Because of that lack of confidence, Carpenter chose to surround himself with more business -like minded people. Now as the mentor to younger inmates, Carpenter teaches his students to find what motivates them. He states there have been times where he was lazy and didn’t want to work but his motivation was to provide for his family. He didn’t want them to grow up in poverty like he did.
Being labeled an ex-felon comes with common misconceptions such as once a criminal always a criminal, they can’t be trusted and they are lazy. According to the Bureau of Justice, only 12.5 percent of employers said they would accept an application from an ex-convict.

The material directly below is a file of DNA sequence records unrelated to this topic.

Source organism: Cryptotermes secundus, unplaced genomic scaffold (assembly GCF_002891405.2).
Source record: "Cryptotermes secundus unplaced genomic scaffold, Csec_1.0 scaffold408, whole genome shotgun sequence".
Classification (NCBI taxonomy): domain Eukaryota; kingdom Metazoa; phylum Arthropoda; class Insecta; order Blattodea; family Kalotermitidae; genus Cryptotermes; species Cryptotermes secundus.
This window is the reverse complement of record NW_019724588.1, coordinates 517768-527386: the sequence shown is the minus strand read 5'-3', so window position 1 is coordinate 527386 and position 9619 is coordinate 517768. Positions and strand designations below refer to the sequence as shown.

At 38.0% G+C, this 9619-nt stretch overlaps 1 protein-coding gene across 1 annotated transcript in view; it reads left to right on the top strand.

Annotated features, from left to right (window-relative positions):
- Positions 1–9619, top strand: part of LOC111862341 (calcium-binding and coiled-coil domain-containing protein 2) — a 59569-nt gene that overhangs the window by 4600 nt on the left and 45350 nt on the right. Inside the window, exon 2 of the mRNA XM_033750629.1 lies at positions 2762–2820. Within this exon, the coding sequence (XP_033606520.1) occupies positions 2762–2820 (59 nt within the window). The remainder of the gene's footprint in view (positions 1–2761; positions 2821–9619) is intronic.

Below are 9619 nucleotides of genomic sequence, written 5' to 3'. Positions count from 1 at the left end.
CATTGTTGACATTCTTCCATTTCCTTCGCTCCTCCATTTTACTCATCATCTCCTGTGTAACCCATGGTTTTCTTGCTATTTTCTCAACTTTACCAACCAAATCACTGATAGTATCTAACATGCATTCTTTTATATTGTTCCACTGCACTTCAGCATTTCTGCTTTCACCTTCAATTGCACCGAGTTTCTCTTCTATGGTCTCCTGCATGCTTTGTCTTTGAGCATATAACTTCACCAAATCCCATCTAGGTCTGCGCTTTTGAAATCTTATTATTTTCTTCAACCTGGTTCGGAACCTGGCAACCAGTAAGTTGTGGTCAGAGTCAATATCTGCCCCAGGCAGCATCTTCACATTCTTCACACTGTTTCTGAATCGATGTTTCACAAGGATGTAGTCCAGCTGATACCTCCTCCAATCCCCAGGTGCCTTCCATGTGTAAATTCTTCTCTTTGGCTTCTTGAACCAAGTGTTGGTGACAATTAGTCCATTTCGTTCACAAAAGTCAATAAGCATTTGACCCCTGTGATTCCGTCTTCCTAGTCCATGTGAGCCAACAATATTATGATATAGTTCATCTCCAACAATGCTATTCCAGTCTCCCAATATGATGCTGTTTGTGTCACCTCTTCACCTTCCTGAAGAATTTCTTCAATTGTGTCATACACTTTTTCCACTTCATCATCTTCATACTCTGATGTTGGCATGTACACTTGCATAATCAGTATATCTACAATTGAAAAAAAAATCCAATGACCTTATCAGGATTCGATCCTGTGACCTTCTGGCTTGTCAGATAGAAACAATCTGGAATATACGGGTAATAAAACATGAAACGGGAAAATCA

Carpenter’s life isn’t consumed only by his business he also uses his proceeds from his business to give back to the community.
“I donate a lot of money to my old neighborhood,” Carpenter said. “Specifically, there were two guys one just signed to play football at Oregon and the other plays at Morgan State football. I remember seeing them when they were younger and I was like ‘oh Lord they not about make it.”
He continued, “The one who signed to Oregon his dad used to run with me in the streets and was doing time and then his mom got arrested by the feds so he started living with my cousin and I took care of them. I believed in them and I saw them try. I just wanted to see them win.”
Carpenter and Ware were able to change their lives around even with laws preventing them from succeeding.
“I just want to see people win,” Carpenter optimistically said. “I want to see reform. I want to see changes in our judicial system. I’m not saying that prison is skipped over white people but if you catch a white person he got really caught up in something.”